- The second reason for expecting the stock market to continue to rise is that the government continues to print money at a high rate, a rate that is not reflective of any increased productivity. This reduces the value of the dollar and means that the stock market will naturally increase incrementally without any increase in the underlying value of the companies listed.
- The third reason for anticipating growth in the stock market is a guarded one. Being in the market today is OK even if it will not be next year.
The third point requires a little explanation. Uninformed market watchers wonder at how the market can continue to rise when the economy struggles and government makes petty and obviously inadequate attempts to get its budget under control.
But the explanation is obvious to anyone who understands basic economics. There may be a significant problem, even a catastrophic one, in the future but “kicking the can down the road” means things will go on as they are for a while.
Government policy is destined to make things far worse at some point, but until there is either a collapse or self-discipline to work seriously on the problem the markets will grow based on what are essentially government subsidies based on increased debt.
Should I Still Invest in the Stock Market?
My goal with Success With Money is to help people learn to think for themselves. There are people who should not invest in the stock market ever because they do not have the disposition that allows them to sleep at night if they do! Furthermore, I would not tell any one person what to do as far as investing in the stock market at any time, but especially now.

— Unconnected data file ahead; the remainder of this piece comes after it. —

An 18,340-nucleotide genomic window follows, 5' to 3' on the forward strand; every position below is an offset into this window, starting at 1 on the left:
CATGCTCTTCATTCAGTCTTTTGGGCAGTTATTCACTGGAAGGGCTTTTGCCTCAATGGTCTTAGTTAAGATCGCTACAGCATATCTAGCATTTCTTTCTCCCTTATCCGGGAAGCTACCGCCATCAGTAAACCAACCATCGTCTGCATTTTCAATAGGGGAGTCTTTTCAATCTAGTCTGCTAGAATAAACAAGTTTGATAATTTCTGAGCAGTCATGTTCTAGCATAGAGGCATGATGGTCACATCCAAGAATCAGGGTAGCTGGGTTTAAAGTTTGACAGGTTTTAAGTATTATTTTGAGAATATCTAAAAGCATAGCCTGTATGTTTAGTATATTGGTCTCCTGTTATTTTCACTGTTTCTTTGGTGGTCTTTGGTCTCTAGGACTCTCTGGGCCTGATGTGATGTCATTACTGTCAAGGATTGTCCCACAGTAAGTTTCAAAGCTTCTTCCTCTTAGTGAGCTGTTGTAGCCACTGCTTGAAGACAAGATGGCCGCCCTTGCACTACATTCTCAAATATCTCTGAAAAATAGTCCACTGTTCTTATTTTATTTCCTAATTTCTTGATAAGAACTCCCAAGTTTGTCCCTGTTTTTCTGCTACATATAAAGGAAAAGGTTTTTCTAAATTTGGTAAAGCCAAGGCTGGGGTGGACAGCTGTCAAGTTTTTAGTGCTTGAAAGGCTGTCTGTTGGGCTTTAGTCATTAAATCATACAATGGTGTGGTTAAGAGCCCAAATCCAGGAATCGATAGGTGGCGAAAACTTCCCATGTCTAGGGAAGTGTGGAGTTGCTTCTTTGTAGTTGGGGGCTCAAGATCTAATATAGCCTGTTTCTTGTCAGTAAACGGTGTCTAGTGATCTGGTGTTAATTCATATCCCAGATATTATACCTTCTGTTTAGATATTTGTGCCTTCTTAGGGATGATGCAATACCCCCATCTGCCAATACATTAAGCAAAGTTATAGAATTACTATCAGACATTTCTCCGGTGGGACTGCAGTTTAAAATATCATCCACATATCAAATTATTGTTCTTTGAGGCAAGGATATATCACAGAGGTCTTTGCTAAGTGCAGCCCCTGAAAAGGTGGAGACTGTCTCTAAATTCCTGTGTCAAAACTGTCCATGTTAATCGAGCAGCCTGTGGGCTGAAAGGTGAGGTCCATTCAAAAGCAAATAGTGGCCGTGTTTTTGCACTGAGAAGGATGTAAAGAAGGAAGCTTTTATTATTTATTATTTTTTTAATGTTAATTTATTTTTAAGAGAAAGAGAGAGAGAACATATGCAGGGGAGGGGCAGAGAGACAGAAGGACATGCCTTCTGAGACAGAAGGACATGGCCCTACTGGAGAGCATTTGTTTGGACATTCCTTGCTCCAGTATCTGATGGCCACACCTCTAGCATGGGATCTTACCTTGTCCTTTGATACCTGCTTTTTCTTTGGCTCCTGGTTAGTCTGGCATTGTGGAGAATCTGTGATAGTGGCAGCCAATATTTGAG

However, this is my opinion and what I do. I have maintained my investments, and as opportunities arise to invest more I do so—for now! But that said, I will keep my eyes open and watch carefully what is happening around me.
The traditional idea is that the stock market reacts to daily events based on long term expectations. In my opinion, while investing for the long term is one thing, the day to day performance of the stock market is very fleeting and often short sighted. That is why the stock market continues to grow when the government decides to make totally inadequate steps toward fiscal responsibility.
The big factor that people ignore about the stock market is the fact that investments do not have to be long term, even though we may invest for the long term overall. I can put money into my mutual funds and I can take money out at the click of a button.
In a few years government over spending, Medicare and Social Security issues must be dealt with and the consequences of inaction now may be huge. But in the short term the stock market will grow partly because of the stability of most private businesses and because of Federal Reserve policies which at the same time are keeping interest and other income potentials low.
Effective money management calls for careful planning and consistent monitoring of results as well as making occasional adjustments if you expect to reach your financial goals. This is one area where all of these are important.
You must have investments to avoid a bleak future. Certainly in retirement you cannot expect to live on Social Security, especially as you look at the fiscal stability of that program in a few years. Today you cannot earn much on most of the common investments outside the stock market. But if you do invest in the market, keep you eyes open for the changing conditions ahead.